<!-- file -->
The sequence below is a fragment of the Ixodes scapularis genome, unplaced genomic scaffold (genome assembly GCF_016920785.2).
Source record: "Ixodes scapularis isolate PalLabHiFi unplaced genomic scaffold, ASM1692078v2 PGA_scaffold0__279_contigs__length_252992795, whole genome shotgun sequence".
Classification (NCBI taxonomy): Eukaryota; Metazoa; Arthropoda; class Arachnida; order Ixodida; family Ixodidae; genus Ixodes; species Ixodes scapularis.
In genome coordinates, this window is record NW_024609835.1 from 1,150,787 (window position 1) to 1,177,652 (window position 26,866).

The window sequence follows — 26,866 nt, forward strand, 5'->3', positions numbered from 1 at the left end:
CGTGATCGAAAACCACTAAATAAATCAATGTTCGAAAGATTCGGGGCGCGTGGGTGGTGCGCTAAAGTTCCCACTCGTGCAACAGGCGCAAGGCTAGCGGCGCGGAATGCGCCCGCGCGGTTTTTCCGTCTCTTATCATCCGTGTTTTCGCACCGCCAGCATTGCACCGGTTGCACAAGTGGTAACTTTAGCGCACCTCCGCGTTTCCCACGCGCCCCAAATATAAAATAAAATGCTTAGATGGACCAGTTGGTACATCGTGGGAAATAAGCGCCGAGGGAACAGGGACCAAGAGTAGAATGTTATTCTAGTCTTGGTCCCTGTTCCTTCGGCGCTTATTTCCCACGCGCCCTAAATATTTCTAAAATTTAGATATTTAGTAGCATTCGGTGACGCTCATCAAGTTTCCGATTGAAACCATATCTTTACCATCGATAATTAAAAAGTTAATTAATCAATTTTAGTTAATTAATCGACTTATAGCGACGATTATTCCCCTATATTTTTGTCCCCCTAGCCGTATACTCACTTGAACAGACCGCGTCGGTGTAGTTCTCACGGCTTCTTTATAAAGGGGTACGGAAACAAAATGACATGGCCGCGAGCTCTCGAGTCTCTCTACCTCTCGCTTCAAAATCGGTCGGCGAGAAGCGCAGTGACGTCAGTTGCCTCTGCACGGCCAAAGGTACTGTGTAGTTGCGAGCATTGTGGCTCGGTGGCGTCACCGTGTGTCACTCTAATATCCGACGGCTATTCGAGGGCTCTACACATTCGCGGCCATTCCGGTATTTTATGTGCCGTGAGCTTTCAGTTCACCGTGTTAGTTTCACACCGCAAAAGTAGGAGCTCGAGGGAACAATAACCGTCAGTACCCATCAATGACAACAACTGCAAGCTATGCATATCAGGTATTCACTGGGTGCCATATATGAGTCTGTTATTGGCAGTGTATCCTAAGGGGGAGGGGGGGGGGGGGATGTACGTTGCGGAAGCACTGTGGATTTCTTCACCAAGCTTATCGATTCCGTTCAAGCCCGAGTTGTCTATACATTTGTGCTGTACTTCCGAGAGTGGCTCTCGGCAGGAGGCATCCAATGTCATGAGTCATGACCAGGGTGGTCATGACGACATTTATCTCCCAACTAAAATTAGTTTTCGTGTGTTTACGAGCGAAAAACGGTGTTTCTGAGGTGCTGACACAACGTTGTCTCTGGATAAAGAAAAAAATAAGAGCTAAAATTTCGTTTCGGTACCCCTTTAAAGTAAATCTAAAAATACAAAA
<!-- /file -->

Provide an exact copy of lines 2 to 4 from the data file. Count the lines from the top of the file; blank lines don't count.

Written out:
Source record: "Ixodes scapularis isolate PalLabHiFi unplaced genomic scaffold, ASM1692078v2 PGA_scaffold0__279_contigs__length_252992795, whole genome shotgun sequence".
Classification (NCBI taxonomy): Eukaryota; Metazoa; Arthropoda; class Arachnida; order Ixodida; family Ixodidae; genus Ixodes; species Ixodes scapularis.
In genome coordinates, this window is record NW_024609835.1 from 1,150,787 (window position 1) to 1,177,652 (window position 26,866).